Perhaps I’m missing something in all of the outcry over the Israeli action in Gaza, but what, really, is Israel supposed to do? What’s the right response to having a country on your border that sponsors – openly – rocket attacks on your territory, and has built a network of tunnels under the border and a whole terror infrastructure from which its operatives can enter the territory and attack your citizens? How would we respond if Mexico did this – not just some rogue band of Mexican “drug lords,” but the Mexican people, acting through their elected representatives? Or to make the analogy closer, what if it were the Navajo Nation, from inside the borders of their territory in New Mexico. How would we respond? How would any country (other than Israel, I guess) be expected to respond?
War is ghastly; innocent people get slaughtered for no damn reason at all, it’s horrible to see and to contemplate; and whose heart does not go out to the parents of all the kids who have been killed? But I can’t get my mind around the notion that anyone other than Hamas bears the full responsibility for this horror.
That one of their demands that helped spark this crisis was that Israel open up the border with Gaza – Hamas rejected one of the early Egyptian ceasefire proposals because they insisted that Israel open up the border first – borders on the absurd, in a particularly cruel way. I could imagine any number of demands Hamas could make of the Israelis, demands that it is not inconceivable the Israelis could actually agree to: that Israel pay them money for reparations, or build them an airport, or support their entry into the WTO and the UN, or any number of things that countries do for one another in this world, whether out of altruism (rarely) or blatant self-interest (almost always). But open up the border? How could Israel possibly agree to that, when they know – and everyone knows – that Hamas operatives are trained in the murder of civilians and would be happy to have freer entry into Israel?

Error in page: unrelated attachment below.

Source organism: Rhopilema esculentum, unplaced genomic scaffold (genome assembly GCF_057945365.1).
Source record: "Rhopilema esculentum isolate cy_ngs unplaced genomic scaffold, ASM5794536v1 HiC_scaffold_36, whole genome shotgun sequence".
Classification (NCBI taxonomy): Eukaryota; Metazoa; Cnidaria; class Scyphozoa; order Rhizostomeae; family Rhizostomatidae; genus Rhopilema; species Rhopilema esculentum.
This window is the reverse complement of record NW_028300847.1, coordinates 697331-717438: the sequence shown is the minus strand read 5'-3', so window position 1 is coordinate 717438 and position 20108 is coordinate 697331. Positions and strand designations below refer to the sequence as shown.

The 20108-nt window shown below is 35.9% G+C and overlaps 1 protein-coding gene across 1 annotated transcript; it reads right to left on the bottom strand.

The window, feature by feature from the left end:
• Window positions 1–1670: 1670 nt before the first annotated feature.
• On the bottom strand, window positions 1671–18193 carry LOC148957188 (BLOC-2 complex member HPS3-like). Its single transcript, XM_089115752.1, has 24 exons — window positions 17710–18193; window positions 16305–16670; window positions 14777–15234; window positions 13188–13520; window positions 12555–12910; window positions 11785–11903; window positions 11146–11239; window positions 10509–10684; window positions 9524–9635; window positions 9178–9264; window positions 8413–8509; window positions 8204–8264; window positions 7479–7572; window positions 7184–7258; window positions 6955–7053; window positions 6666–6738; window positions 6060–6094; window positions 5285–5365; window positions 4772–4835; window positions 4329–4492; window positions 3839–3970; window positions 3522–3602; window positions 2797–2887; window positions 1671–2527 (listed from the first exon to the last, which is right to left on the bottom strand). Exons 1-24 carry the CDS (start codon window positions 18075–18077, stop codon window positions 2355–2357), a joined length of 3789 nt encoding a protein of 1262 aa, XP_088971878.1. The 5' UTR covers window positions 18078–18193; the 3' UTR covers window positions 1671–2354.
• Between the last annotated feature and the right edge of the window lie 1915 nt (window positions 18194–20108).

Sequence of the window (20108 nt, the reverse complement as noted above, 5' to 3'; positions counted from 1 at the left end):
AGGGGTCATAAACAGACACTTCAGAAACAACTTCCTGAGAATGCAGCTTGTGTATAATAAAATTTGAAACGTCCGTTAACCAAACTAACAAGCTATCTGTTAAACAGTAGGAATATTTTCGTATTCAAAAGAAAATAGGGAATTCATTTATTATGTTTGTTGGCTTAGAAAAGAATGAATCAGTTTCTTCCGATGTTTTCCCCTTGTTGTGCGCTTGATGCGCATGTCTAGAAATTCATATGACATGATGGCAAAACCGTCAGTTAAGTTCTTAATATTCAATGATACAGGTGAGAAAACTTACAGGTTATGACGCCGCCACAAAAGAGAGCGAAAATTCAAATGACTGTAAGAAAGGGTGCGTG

David Grossman’s heartfelt op-ed in the NY Times seems to have struck a chord with many people – but not with me. Grossman writes:
“Israelis and Palestinians are imprisoned in what seems increasingly like a hermetically sealed bubble. . . . But the big question, as war rages on, is not about the horrors occurring every day inside the bubble, but rather it is this: How on earth can it be that we have been suffocating together inside this bubble for over a century? This question, for me, is the crux of the latest bloody cycle.”
For me, that is precisely the wrong question to ask. Indeed, I would respectfully suggest that part of the reason we are suffocating inside the bubble for over a century is that people continue to ask the question Grossman thinks is the crux of the matter: How did we get here? Whose fault is it? How many terrible things has Israel done over the years? How many terrible things have the Palestinians done over the years?
The big question, for me, is not “Whose Fault is it?” or “Why Have we Been Fighting for a Century?” but “What do we do now?” We hate each others’ guts, for all sorts of reasons – but what do we do now? The Irish, the Peruvians, the Serbs and Croats and Bosnians, all found a way to ask, and to answer, that question. It’s not inconceivable that the Israelis and Palestinians can do so as well.
Which is where I began – what is Israel supposed to do, with Hamas on its borders acting as it does?
But like I said, maybe I’m missing something.